In 1990 Dan Amos was appointed CEO of Aflac Incorporated (NYSE:AFL). This report will, first, examine the CEO compensation levels in comparison to CEO compensation at other big companies. Next, we’ll consider growth that the business demonstrates. Third, we’ll reflect on the total return to shareholders over three years, as a second measure of business performance. This method should give us information to assess how appropriately the company pays the CEO.
How Does Dan Amos’s Compensation Compare With Similar Sized Companies?
At the time of writing our data says that Aflac Incorporated has a market cap of US$34b, and is paying total annual CEO compensation of US$23m. (This number is for the twelve months until 2017). We think total compensation is more important but we note that the CEO salary is lower, at US$1.4m. We took a group of companies with market capitalizations over US$8.0b, and calculated the median CEO compensation to be US$11m. Once you start looking at very large companies, you need to take a broader range, because there simply aren’t that many of them.
Thus we can conclude that Dan Amos receives more in total compensation than the median of a group of large companies in the same market as Aflac Incorporated. However, this doesn’t necessarily mean the pay is too high. A closer look at the performance of the underlying business will give us a better idea about whether the pay is particularly generous. So this free visual report on analyst forecasts could hold they key to an excellent investment decision.
You can see a visual representation of the CEO compensation at Aflac, below.
Is Aflac Incorporated Growing?
Aflac Incorporated has increased its earnings per share (EPS) by an average of 32% a year, over the last three years (using a line of best fit). In the last year, its revenue changed by just 0.2%.
Overall this is a positive result for shareholders, showing that the company has improved in recent years. It’s nice to see a little revenue growth, as this is consistent with healthy business conditions.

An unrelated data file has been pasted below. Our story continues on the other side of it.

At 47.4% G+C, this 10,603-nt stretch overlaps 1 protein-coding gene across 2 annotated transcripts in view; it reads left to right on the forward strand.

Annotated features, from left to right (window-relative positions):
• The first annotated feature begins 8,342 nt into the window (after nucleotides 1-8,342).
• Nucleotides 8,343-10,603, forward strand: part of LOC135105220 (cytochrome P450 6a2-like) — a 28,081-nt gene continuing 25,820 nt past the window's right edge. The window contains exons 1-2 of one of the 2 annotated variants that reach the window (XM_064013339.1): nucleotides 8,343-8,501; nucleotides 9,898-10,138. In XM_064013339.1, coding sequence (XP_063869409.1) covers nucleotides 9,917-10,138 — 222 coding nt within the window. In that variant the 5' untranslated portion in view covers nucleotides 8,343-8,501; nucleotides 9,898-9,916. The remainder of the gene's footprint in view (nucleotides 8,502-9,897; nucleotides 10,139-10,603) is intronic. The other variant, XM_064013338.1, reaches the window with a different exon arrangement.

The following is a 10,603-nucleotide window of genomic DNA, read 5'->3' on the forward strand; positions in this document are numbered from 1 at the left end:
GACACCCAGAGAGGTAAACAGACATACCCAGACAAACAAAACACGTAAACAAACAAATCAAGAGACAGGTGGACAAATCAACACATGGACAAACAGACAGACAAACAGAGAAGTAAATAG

Has Aflac Incorporated Been A Good Investment?
Most shareholders would probably be pleased with Aflac Incorporated for providing a total return of 70% over three years. This strong performance might mean some shareholders don’t mind if the CEO were to be paid more than is normal for a company of its size.
We compared the total CEO remuneration paid by Aflac Incorporated, and compared it to remuneration at a group of other large companies. We found that it pays well over the median amount paid in the benchmark group.
Importantly, though, the company has impressed with its earnings per share growth, over three years. Even better, returns to shareholders have been plentiful, over the same time period. Considering this fine result for shareholders, we daresay the CEO compensation might be apt. If you think CEO compensation levels are interesting you will probably really like this free visualization of insider trading at Aflac.
Arguably, business quality is much more important than CEO compensation levels. So check out this free list of interesting companies, that have HIGH return on equity and low debt.
To help readers see past the short term volatility of the financial market, we aim to bring you a long-term focused research analysis purely driven by fundamental data. Note that our analysis does not factor in the latest price-sensitive company announcements.
The author is an independent contributor and at the time of publication had no position in the stocks mentioned. For errors that warrant correction please contact the editor at firstname.lastname@example.org.